In 1995, Get Hip put out the band’s second EP, “Arlly! Go Away!” With slightly tamer production, it was closer to an orthodox garage rock release and helped to gain the band some recognition overseas. In the fall, I put out their third release “Outta Tonight” as the first release of Target Earth Records. It’s hard to explain why I decided to make it my first release. I guess the timing was right. I wanted to launch my label and I was ready to, and there just happened to be this great band around.

The recording was done by Arai-kun from NG3/Ron Ron Clou, which might seem like an odd choice, but actually the band had some connections with NG3 and Sunny Day Service, and Usami was a member of SDS. The recording was done with one mic and basically one take for each song, with some vocals and tambourine added afterward. Arai-kun managed to create a true analog sound reminiscent of recordings from the 60s and 70s.

The result is what I consider their greatest work in terms of sound and attitude. They decided to have the record release at Shinjuku Jam. But right before the show, I got a call from Tacuya telling me that the band was thinking of breaking up. I thought, “but you’re just about to put out a record,” but the band had already made up its mind. They played the record release show at Jam and Komori-kun’s Free Form Freakout event at the end of the year, and then they were done. They were only together for three years, but what a three years it was. Even though they weren’t part of the Tokyo garage scene, they were the most thoroughly garage rock band of all.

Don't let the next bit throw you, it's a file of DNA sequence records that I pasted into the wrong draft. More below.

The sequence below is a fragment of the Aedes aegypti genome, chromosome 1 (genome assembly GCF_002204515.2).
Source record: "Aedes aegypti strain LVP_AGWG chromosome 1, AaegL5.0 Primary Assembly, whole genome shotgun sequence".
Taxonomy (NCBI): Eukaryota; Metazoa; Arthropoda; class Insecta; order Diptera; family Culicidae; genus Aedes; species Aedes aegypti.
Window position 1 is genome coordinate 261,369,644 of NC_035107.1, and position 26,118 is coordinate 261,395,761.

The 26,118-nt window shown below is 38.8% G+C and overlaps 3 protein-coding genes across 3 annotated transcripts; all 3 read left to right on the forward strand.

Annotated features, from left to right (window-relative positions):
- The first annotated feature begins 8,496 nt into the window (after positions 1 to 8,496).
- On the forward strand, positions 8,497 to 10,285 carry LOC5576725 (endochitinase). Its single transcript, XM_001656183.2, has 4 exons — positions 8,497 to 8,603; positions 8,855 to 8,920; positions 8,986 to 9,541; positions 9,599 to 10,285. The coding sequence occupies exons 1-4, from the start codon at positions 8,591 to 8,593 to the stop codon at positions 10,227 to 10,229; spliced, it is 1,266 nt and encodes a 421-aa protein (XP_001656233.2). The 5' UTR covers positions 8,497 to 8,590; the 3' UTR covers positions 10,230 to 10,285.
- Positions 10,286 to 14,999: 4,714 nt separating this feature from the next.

After that, Ishikawa and Sooky started the Teenie Cheetahs and when Tacuya joined, it grew into The Outs. Ogamans joined the boyfriends and Usami played as guest in various bands. They reformed as The Evil Hoodoo in 2002. It was basically brought about by Deckrec but the band also played for Mangrove’s 10th anniversary show. By this point, the band was about halfway to legendary status and the shows were full of fans who had never seen the band in its heyday.

It’s uncool and old-fartish to say, “Nobody knew them back in the day, maaaan.” But it’s true with Evil Hoodoo. Call it bad timing, but they didn’t make a huge splash in the garage rock scene. There were sometimes lots of people at their shows but they weren’t there to see Evil Hoodoo. It’s just like Teengenerate. So, if you hear people saying something about how huge they were, it means they just happened to see them at a show where there happened to be a lot of people. Either that or they’re straight-up lying. The truth is that there was a lot to the Evil Hoodoo and, like Teengenerate, they’ve amassed a following in the years since they were active.

The Evil Hoodoo are getting back together again to play Rock-Ichi Rock-Za on September 3 at Shindaita Fever. Actually, I wanted to do something with them to celebrate 20 years of Target Earth last year, so I guess this is kind of it. For various reasons all original members couldn’t do it, but it’s sure to be a great show. It’s been ten years since their last reunion, so I’m sure there will be many more young fans seeing them live for the first time.